Updated: Dec 17, 2022
“Listen to the people who love you. Believe that they are worth living for even when you don’t believe it. Seek out the memories depression takes away and project them into the future. Be brave; be strong; take your pills. Exercise because it’s good for you even if every step weighs a thousand pounds. Eat when food itself disgusts you. Reason with yourself when you have lost your reason.” - Andrew Solomon
I have been part of the problem of stigma abut depression. I haven't written about my experience of depression before but I have worked in mental health for over twenty years. At times I have sat tight while patients and colleagues disclosed. This secrecy, and feeling of shame, contributed to the exposure and scrutiny of people braver than me. For that omission I apologise. So from now on I want to change to become less a part of the problem by writing about my experience. Not that my experience is special but it is real. Validating the commonalities between my and others people's experiences of depression. People like us.
I have had emotions through writing the article. Anxiety about how it may change how people see me. Sadness at the reality of having a long history of strong experiences that so often felt largely outside my control. Happiness at thinking about an experience that, at the moment, is in the past and at using my experience hopefully for other peoples’ benefit.
As a child, and young adult, I had a fear of losing my mind. Coping through avoidant and anxious agitation. Unfortunately this coping strategy had a serous side effect. It meant I did not healthily experience my feelings of sadness or anger. In this way, my narrow response to a fear of madness predisposed me to depression.
I first experienced depression in 1997. A blanket of despair that made my insides hurt. A cramping in my stomach forcing me to look away from the world. A burning desire to not to want to be in the world. My mistakes become unbearable. The idea of harming someone else through my actions became unforgivable.
I began to take fluoxetine and gradually the desire to end my life lessened. I received cognitive behavioural therapy, interpersonal psychotherapy and counselling. Helping me to reduce the ways I would attack myself for feeling this way. Little did I know that this was to be the beginning of fifteen years of six monthly bouts of depression. I would be sad on a sunny day. Becoming down in the summer yet OK in the winter.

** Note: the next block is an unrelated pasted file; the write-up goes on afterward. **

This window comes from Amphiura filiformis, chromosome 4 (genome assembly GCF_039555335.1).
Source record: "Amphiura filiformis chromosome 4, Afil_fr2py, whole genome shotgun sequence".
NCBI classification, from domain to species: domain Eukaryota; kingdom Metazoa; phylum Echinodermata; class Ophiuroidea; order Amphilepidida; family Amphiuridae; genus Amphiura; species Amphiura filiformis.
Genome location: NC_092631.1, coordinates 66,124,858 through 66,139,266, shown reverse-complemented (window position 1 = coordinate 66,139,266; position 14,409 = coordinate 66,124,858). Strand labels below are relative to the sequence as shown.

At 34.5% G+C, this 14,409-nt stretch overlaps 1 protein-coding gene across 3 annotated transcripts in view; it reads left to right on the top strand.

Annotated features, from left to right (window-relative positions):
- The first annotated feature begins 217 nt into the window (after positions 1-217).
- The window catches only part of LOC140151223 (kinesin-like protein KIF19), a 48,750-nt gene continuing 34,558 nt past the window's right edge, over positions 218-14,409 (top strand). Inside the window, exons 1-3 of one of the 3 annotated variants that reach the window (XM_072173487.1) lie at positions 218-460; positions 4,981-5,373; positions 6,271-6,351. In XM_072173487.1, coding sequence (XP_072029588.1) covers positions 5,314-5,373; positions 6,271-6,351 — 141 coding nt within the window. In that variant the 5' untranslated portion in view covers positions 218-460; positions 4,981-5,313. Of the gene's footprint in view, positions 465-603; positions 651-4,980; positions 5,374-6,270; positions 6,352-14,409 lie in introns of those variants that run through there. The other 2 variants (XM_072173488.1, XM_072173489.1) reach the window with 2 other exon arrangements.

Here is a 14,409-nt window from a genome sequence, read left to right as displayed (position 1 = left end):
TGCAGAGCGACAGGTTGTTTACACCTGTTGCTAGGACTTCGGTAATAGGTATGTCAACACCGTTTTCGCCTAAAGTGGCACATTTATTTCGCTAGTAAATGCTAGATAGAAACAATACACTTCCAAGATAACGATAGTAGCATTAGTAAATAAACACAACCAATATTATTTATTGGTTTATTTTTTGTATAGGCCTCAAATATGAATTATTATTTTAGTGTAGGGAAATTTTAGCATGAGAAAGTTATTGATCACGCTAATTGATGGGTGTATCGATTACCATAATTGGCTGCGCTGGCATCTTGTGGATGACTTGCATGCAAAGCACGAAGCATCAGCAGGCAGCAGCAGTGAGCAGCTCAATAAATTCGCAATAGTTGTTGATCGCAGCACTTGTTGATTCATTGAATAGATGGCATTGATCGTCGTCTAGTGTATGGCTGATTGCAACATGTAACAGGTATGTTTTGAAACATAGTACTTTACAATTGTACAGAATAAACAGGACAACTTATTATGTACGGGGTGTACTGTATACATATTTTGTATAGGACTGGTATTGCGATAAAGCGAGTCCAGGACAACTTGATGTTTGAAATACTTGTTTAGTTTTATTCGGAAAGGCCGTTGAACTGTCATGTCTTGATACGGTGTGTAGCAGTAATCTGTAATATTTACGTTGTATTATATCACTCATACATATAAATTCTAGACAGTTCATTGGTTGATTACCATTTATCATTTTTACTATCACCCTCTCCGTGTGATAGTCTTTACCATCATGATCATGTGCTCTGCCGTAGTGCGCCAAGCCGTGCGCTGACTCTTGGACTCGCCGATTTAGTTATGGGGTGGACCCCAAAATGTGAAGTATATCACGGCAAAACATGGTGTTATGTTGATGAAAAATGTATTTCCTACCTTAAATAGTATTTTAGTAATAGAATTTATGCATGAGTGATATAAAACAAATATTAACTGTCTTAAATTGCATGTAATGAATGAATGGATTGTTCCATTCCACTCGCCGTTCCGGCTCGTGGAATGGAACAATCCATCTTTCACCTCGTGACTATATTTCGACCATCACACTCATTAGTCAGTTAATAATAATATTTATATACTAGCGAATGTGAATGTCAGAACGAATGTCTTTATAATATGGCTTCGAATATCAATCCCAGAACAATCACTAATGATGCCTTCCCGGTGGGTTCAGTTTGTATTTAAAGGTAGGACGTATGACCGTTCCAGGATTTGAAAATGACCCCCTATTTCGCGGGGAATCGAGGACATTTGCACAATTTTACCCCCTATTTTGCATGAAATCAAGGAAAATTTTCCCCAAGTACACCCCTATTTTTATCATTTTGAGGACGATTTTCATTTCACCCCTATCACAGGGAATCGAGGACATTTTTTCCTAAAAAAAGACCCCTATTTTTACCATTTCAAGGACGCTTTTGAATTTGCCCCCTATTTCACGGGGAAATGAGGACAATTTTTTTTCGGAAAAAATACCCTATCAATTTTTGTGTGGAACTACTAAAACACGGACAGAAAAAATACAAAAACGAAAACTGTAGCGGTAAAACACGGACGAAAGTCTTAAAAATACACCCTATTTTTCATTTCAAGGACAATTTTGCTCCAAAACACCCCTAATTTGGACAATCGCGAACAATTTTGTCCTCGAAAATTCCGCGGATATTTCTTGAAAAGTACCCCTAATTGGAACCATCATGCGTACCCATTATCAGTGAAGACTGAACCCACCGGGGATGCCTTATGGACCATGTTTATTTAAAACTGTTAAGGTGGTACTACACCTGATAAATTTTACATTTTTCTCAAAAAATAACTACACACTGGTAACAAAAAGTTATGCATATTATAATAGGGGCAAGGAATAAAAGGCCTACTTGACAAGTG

Eventually I asked for stronger medication. Starting a ten year relationship with lithium therapy. It was effective in stopping me wanting to end my life. A significant improvement. The side effects of the lithium when I became dehydrated were dramatic. Hours of vomiting until my stomach was empty from the experience of lithium poisoning. However it did not stop me becoming depressed for six months of the year.
Luckily for me and my family, over the years the bouts of depression have become progressively less frequent and allowed me to come off lithium. I remained on an antidepressants until November 2020 as an insurance policy against becoming depressed again.
However just when I had confidence this part of my life was behind me I experienced a rapid relapse in October 2021. Descending to a level of low mood I had not visited since 1997. Each day filled with panic and agitation of the world closing in on me. Crawling through the days sometimes with little hope. My children, a few close friends and family, and a curiosity to see what would happen next kept me going. In time, I began to respond again to anti depressant medication. Regaining my health over the next eight months. I accept the prospect of remaining on antidepressant medication for the rest of my life. In the same vein I also talk with a health professional once a month. I am grateful for the health I can once again enjoy.
Solomon, A. (2013). Depression, the secret we share. TED. December.